Interactions with the HPA-axis
Oxytocin has a bidirectional interaction with the HPA-axis. Stressors, such as a Trier social stress task, can induce changes in oxytocin levels in humans (Pierrehumbert et al., 2010). Additionally, oxytocin tends to reduce ACTH secretion from the anterior pituitary (Opacka-Juffry and Mohiyeddini, 2012) as reported in humans, and may tonically inhibit CRF, and, consequently, corticosterone secretion in virgin female rats (Neumann et al., 2000).
CRF is distributed throughout the brain but particularly high concentrations of cell bodies are found in the PVN of the hypothalamus. Dabrowska et al. (2011) provided neuroanatomical evidence in rats for a possible reciprocal regulation of the CRF family of peptides, as well as oxytocin systems in the hypothalamus and the BNST. CRFR2 located on oxytocinergic neurons and axon terminals might regulate the release of this neuropeptide and OXTR activation might regulate excitability of CRF neurons in the PVN. This might be a crucial part of potential feedback loop between the hypothalamic oxytocin system and the forebrain CRF system that could significantly impact affective and social behaviours, in particular during times of stress.
Koob (Koob, 2008 and Koob and Volkow, 2009) reviews evidence demonstrating a strong role for CRF in addiction, including in the transition to dependence and the maintenance of dependence. Oxytocin can modulate responsiveness of the HPA axis (Baskerville and Douglas, 2010 and Parker et al., 2005). At a behavioural level: oxytocin can protect against some of the effects of social stress and isolation in animals (Parker et al., 2005). Thus, oxytocin may be perceived as a common regulatory element of the social environment, stress response, and stress-induced risks on mental and physical health (Smith and Wang, 2012).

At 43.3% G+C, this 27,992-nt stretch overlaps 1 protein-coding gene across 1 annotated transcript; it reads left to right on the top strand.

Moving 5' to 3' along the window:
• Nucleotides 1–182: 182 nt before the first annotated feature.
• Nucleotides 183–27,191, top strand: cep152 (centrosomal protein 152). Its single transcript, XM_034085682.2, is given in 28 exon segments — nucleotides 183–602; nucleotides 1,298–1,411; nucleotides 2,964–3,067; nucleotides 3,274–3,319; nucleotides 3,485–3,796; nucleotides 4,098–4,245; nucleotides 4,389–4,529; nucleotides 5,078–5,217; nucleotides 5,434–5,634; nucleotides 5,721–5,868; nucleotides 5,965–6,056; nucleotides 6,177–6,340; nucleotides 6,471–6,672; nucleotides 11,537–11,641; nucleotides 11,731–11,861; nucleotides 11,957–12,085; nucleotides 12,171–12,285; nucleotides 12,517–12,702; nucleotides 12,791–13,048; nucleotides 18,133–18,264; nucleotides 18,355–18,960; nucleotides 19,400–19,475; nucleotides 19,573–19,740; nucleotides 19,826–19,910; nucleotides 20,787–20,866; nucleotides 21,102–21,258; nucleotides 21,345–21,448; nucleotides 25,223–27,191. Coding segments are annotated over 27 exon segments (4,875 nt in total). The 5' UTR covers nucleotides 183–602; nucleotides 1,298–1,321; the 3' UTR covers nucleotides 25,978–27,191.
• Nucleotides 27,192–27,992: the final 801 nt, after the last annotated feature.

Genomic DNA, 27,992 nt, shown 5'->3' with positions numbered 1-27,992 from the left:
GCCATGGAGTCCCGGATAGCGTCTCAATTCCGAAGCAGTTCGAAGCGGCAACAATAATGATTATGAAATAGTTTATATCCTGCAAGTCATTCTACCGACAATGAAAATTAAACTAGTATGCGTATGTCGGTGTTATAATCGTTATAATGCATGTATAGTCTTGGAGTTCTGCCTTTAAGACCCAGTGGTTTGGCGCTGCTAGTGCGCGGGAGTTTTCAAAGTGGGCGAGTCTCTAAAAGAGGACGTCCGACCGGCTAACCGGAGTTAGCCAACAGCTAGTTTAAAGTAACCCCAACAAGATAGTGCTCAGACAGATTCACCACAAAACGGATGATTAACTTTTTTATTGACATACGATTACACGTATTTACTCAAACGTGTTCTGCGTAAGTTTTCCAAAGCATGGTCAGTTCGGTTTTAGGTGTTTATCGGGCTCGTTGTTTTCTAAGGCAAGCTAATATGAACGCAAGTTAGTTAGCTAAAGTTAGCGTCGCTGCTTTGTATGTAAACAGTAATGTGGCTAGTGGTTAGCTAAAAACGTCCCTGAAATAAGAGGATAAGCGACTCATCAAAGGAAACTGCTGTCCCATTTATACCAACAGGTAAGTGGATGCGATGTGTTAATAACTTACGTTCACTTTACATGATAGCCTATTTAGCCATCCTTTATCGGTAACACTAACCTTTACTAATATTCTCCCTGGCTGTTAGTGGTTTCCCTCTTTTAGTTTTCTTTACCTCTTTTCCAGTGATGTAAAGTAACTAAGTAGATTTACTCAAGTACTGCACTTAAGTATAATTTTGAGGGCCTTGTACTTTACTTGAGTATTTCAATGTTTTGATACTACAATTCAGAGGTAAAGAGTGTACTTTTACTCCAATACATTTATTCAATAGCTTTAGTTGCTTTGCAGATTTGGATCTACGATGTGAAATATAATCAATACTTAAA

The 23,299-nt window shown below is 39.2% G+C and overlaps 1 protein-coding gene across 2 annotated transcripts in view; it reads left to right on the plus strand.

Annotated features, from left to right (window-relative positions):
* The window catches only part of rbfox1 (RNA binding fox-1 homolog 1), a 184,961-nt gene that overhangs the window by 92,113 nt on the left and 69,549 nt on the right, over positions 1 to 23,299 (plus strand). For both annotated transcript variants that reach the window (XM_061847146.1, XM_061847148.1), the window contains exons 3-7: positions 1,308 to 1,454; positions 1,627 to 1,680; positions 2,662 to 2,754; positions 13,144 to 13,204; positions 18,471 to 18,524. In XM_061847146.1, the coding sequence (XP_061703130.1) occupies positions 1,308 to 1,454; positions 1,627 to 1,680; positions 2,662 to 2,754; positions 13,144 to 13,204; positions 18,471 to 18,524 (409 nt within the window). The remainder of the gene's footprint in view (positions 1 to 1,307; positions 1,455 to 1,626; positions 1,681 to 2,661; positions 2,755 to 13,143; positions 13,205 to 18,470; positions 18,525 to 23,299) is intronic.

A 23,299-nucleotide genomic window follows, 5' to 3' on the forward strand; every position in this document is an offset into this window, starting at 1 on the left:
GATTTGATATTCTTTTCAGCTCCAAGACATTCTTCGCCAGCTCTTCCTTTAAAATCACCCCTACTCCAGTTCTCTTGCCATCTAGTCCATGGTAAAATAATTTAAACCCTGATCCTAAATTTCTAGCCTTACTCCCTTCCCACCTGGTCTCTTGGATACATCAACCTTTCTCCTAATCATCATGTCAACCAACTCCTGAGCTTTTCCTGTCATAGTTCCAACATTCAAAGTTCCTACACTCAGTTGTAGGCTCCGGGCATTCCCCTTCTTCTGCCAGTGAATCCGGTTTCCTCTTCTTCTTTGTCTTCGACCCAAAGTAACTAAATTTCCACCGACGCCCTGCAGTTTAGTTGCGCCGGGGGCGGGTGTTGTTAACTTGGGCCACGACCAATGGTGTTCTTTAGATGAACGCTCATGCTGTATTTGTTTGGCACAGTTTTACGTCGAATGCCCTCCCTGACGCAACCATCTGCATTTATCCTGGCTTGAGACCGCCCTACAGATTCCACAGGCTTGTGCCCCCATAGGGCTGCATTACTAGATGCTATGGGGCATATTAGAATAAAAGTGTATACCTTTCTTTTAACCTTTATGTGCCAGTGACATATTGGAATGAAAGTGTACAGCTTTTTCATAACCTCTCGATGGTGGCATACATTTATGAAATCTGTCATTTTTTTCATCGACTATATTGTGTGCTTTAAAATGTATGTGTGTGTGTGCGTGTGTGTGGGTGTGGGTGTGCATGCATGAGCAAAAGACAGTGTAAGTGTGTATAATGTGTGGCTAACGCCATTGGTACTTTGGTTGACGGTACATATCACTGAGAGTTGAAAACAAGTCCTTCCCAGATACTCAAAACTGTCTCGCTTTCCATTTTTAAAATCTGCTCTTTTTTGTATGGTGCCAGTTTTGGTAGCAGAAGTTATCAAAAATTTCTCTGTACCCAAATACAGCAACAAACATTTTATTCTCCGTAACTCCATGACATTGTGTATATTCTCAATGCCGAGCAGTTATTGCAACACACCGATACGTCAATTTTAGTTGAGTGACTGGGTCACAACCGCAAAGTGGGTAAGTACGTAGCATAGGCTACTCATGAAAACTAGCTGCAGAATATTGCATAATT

Interactions with the vagus nerve
The autonomic nervous system helps to regulate the emotional and subjective experiences that are associated with addiction. The parasympathetic or vagal branch of the autonomic nervous system is of particular importance to the capacity to modulate over-reactivity to challenges, including those associated with addiction and withdrawal. The brainstem regions that regulate the efferent vagus can be divided into two phylogenetically and anatomically distinct systems. The older unmyelinated vagal pathways originate in the dorsal motor complex, while the more recent myelinated fibres (primarily found in mammals) can be traced to the ventral vagal complex (Porges, 2007). Myelinated vagal pathways constitute the social engagement system, which coordinates autonomic activities need to support social communication and emotional regulation. Research directly examining the role of the parasympathetic processes in addiction is comparatively rare. However, as one example, Liu et al. (2011) recently showed that vagal nerve stimulation can inhibit heroin- or heroin cue-induced relapse in rats, in part by regulation of the nucleus accumbens. Indirect evidence for a role for the vagus in addiction comes from mounting evidence for a role for the vagus in the regulation of social behaviour (Porges, 2007).